It is, accordingly an object of the present invention to provide an improved apnea detector which obviates the shortcomings of the previous devices.
It is another object of the present invention to provide an improved non-contacting apnea detector.
In accomplishing these and other objects, there has been provided, in accordance with the present invention, a non-contacting apnea detector wherein a long wave infrared detecting device is arranged with a focusing means to define a predetermined field of view. This detector is positioned to include the infant or at least the head and shoulder portion of the infant in that field of view. The exhalations of the infant include large quantities of carbon dioxide. Carbon dioxide is absorbent to the long wave infrared radiation. The detector detects the difference in the infrared radiation due to the absorption incident to the exhalations of the infant. The resulting signal is applied to a suitable alarm circuit to indicate an interruption of the exhalation exceeding a predetermined time interval.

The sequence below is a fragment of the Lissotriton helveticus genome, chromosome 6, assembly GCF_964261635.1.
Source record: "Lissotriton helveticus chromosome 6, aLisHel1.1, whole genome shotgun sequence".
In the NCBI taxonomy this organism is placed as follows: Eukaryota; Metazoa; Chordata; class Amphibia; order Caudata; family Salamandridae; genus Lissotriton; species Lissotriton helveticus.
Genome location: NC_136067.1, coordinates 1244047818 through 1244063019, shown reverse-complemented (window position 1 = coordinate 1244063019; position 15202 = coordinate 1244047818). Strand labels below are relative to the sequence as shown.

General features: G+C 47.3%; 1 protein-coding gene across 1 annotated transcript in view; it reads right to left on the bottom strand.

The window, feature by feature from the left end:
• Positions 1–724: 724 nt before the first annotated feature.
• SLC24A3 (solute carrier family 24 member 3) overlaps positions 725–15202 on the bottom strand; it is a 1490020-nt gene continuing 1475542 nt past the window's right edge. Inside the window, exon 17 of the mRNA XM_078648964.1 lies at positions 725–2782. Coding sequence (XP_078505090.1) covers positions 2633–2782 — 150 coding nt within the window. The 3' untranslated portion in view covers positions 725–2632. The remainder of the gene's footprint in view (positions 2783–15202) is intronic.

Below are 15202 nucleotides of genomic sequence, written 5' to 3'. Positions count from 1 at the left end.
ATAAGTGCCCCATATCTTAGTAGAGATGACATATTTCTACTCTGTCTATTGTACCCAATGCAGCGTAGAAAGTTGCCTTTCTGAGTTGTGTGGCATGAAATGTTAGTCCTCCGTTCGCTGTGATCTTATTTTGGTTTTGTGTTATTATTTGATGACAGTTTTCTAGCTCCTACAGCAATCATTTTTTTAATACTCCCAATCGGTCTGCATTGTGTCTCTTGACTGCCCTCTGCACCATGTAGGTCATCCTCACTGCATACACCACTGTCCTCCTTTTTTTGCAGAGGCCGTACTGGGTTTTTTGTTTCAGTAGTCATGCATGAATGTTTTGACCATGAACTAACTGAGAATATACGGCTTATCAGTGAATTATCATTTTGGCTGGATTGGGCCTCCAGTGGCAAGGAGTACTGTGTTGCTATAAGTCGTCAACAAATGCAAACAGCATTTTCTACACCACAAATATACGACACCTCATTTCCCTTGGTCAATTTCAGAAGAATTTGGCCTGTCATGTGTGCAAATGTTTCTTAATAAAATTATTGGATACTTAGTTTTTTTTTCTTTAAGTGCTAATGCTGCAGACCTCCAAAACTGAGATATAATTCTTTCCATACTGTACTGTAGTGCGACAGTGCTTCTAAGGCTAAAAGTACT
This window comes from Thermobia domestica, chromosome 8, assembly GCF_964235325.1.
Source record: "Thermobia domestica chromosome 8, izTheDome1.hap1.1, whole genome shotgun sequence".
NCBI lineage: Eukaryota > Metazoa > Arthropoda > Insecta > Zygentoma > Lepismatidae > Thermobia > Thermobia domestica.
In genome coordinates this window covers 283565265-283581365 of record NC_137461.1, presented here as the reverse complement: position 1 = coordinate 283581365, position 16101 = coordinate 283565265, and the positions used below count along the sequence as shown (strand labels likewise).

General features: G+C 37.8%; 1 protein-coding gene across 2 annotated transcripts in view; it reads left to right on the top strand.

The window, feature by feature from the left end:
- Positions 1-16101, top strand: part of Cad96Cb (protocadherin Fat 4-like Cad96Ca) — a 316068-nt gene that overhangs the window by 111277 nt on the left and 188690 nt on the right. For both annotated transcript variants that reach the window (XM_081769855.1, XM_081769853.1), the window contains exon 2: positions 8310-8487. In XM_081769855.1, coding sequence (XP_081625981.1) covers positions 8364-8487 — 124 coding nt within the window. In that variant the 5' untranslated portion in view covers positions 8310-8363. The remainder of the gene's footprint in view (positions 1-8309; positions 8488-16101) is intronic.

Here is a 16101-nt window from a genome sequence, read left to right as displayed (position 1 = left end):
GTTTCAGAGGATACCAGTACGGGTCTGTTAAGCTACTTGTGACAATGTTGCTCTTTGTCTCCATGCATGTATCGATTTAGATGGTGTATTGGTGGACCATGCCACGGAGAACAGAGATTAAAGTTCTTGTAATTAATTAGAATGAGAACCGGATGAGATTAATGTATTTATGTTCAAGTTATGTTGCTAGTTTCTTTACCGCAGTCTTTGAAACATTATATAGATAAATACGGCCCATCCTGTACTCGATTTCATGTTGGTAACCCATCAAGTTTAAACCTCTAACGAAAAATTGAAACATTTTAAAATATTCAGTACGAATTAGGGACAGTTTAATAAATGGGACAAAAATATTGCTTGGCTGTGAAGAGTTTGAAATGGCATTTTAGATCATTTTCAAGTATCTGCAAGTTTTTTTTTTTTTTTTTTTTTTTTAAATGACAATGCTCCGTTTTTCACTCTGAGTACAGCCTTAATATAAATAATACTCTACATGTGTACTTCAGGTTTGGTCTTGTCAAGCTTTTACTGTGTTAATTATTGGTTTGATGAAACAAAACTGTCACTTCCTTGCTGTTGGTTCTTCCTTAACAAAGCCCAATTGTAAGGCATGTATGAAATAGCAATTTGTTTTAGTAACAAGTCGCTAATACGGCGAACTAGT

A better understanding of the present invention may be had from the following detailed description when read in the light of the accompanying drawings in which:
FIG. 1 is a pictorial representation of an apnea detector embodying the present invention; and
FIG. 2 is a block diagram of a suitable circuit arrangement for use in connection with the present invention.